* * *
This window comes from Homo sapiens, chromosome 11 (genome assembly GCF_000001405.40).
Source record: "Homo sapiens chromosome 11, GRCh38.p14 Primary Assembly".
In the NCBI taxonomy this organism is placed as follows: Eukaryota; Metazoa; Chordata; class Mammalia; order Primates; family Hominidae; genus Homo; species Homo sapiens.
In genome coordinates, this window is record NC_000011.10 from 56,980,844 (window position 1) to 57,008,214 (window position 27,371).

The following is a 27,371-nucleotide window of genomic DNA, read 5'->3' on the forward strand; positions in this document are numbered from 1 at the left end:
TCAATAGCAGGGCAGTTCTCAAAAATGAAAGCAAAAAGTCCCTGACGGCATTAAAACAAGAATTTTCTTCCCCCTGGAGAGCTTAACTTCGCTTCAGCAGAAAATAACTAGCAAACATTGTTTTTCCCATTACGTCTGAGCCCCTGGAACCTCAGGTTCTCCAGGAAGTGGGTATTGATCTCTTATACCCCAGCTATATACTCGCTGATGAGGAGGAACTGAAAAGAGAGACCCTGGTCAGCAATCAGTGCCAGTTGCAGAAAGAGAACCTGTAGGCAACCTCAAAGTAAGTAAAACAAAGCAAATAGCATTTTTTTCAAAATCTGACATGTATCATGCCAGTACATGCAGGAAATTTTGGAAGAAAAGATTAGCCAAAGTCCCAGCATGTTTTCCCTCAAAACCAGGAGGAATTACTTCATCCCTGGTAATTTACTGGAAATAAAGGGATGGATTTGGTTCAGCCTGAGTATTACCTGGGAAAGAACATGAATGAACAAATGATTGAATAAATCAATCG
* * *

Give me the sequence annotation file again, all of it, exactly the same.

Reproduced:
This window comes from Homo sapiens, chromosome 11 (genome assembly GCF_000001405.40).
Source record: "Homo sapiens chromosome 11, GRCh38.p14 Primary Assembly".
In the NCBI taxonomy this organism is placed as follows: Eukaryota; Metazoa; Chordata; class Mammalia; order Primates; family Hominidae; genus Homo; species Homo sapiens.
In genome coordinates, this window is record NC_000011.10 from 56,980,844 (window position 1) to 57,008,214 (window position 27,371).

The following is a 27,371-nucleotide window of genomic DNA, read 5'->3' on the forward strand; positions in this document are numbered from 1 at the left end:
TCAATAGCAGGGCAGTTCTCAAAAATGAAAGCAAAAAGTCCCTGACGGCATTAAAACAAGAATTTTCTTCCCCCTGGAGAGCTTAACTTCGCTTCAGCAGAAAATAACTAGCAAACATTGTTTTTCCCATTACGTCTGAGCCCCTGGAACCTCAGGTTCTCCAGGAAGTGGGTATTGATCTCTTATACCCCAGCTATATACTCGCTGATGAGGAGGAACTGAAAAGAGAGACCCTGGTCAGCAATCAGTGCCAGTTGCAGAAAGAGAACCTGTAGGCAACCTCAAAGTAAGTAAAACAAAGCAAATAGCATTTTTTTCAAAATCTGACATGTATCATGCCAGTACATGCAGGAAATTTTGGAAGAAAAGATTAGCCAAAGTCCCAGCATGTTTTCCCTCAAAACCAGGAGGAATTACTTCATCCCTGGTAATTTACTGGAAATAAAGGGATGGATTTGGTTCAGCCTGAGTATTACCTGGGAAAGAACATGAATGAACAAATGATTGAATAAATCAATCG